Memorizing the Opening of a Presentation
Question: Why don’t you recommend memorizing the opening of a presentation?
Answer: The reason we don’t recommend memorizing the opening of a presentation is because it places your focus in the wrong place. When your presentation starts, you should be thinking about your listeners and engaging them in the conversation not recalling a script.
If you do memorize the beginning, you run these risks:
- Sounding stilted or self-conscious
- Appearing “put on” or as if you’re performing
- Ignoring (or not noticing) what happened moments before you started speaking
- Missing non-verbal cues from your listeners
- Failing to connect dots from earlier portions of the meeting
The big thing to keep in mind is that everyday presentations need to feel like genuine conversations. Memorizing a script of any sort is in direct conflict with that and must be avoided.
Written by Greg Owen-Boger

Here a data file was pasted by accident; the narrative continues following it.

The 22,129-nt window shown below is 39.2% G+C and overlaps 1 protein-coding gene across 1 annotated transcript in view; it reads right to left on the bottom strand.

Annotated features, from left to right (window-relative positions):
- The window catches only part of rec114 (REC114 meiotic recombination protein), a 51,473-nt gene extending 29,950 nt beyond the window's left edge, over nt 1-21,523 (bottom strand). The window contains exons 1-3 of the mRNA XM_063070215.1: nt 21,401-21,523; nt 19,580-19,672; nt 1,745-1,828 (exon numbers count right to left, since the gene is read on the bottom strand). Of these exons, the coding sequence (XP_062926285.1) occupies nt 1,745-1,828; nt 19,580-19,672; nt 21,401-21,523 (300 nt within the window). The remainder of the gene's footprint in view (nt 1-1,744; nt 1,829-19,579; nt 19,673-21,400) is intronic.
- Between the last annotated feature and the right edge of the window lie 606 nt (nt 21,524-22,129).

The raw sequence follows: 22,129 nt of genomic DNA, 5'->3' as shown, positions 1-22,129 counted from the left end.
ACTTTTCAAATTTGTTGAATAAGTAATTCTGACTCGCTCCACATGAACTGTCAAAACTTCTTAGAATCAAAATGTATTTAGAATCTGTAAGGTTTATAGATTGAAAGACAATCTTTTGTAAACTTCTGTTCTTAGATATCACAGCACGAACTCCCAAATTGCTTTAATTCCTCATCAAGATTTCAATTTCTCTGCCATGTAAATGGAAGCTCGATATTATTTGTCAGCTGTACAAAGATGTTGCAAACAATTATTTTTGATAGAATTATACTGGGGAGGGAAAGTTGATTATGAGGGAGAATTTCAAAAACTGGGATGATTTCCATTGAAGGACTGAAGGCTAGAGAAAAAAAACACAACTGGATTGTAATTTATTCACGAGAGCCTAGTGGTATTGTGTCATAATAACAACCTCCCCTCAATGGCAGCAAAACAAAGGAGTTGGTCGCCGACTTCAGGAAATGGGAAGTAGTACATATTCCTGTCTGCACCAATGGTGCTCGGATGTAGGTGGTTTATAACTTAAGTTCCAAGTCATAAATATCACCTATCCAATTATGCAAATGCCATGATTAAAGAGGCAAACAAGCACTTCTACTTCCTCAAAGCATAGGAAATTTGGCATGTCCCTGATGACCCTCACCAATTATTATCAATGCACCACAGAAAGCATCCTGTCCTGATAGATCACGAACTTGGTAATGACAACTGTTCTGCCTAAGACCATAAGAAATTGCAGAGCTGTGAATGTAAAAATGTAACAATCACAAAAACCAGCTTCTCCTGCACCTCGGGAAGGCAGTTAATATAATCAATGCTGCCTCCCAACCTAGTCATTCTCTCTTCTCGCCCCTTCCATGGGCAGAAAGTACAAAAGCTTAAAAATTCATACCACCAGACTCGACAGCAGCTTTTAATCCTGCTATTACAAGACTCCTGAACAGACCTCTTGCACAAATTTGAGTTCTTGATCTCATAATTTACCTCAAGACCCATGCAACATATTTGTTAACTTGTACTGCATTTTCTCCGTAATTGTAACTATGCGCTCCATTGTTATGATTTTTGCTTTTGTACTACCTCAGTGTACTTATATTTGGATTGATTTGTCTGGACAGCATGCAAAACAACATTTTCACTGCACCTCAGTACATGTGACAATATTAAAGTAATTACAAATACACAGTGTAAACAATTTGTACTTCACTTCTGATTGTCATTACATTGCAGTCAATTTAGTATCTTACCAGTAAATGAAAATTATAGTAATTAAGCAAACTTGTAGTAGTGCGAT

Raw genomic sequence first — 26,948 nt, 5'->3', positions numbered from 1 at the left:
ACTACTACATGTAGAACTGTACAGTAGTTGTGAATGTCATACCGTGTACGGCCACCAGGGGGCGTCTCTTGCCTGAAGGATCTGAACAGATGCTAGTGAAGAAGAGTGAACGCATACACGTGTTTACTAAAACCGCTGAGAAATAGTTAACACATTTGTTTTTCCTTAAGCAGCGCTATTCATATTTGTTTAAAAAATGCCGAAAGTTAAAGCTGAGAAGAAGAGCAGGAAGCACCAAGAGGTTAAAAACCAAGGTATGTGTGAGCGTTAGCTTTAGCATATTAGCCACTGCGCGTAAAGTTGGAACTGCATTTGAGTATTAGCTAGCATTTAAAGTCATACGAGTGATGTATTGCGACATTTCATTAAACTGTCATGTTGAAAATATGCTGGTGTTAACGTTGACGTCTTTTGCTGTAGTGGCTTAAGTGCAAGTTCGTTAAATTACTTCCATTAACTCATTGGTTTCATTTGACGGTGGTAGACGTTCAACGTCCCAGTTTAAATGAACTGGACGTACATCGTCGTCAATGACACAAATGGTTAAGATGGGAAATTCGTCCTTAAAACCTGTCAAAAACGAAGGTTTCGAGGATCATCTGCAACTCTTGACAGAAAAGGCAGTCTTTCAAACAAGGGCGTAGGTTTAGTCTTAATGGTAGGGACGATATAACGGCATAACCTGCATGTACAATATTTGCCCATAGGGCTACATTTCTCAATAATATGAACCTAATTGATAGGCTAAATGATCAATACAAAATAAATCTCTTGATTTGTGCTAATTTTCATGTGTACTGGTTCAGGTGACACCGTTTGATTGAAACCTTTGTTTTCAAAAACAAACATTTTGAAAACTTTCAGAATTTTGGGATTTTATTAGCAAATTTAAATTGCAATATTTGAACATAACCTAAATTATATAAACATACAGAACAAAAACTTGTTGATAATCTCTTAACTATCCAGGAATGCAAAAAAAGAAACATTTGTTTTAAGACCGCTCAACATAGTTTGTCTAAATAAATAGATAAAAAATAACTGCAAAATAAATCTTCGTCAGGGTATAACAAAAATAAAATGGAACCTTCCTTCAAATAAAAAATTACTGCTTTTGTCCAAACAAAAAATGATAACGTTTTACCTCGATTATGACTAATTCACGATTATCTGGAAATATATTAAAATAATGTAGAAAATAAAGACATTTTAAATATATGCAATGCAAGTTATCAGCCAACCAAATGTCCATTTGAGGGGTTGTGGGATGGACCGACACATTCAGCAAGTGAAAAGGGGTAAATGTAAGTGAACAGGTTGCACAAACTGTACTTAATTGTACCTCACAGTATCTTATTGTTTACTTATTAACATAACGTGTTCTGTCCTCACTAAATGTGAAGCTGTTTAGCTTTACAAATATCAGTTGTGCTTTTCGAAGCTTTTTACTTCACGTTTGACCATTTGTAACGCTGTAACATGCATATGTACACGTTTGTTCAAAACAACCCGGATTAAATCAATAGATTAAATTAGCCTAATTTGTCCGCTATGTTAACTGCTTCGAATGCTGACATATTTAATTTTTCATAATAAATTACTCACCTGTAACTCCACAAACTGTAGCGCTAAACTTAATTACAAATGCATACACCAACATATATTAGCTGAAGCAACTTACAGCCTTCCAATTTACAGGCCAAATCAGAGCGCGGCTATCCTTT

Greg Owen-Boger has been with Turpin Communication since 1995, first as a cameraman, then instructor, account manager, and now vice president. Schooled in management and the performing arts, Greg brings a diverse set of skills and experiences to the organization. Greg is one of Turpin’s facilitators and coaches. When he’s not with clients, he manages the day-to-day operations of the company. Greg is an active member of the Association for Talent Development (ATD) and was the 2015 President of ATD, Chicagoland Chapter. He is a popular speaker, frequent blogger, and the co-author of the book The Orderly Conversation: Business Presentations Redefined. His latest book, also co-authored by Dale Ludwig, launched in 2017 and is entitled Effective SMEs: A Trainer’s Guide for Helping Subject Matter Experts Facilitate Learning.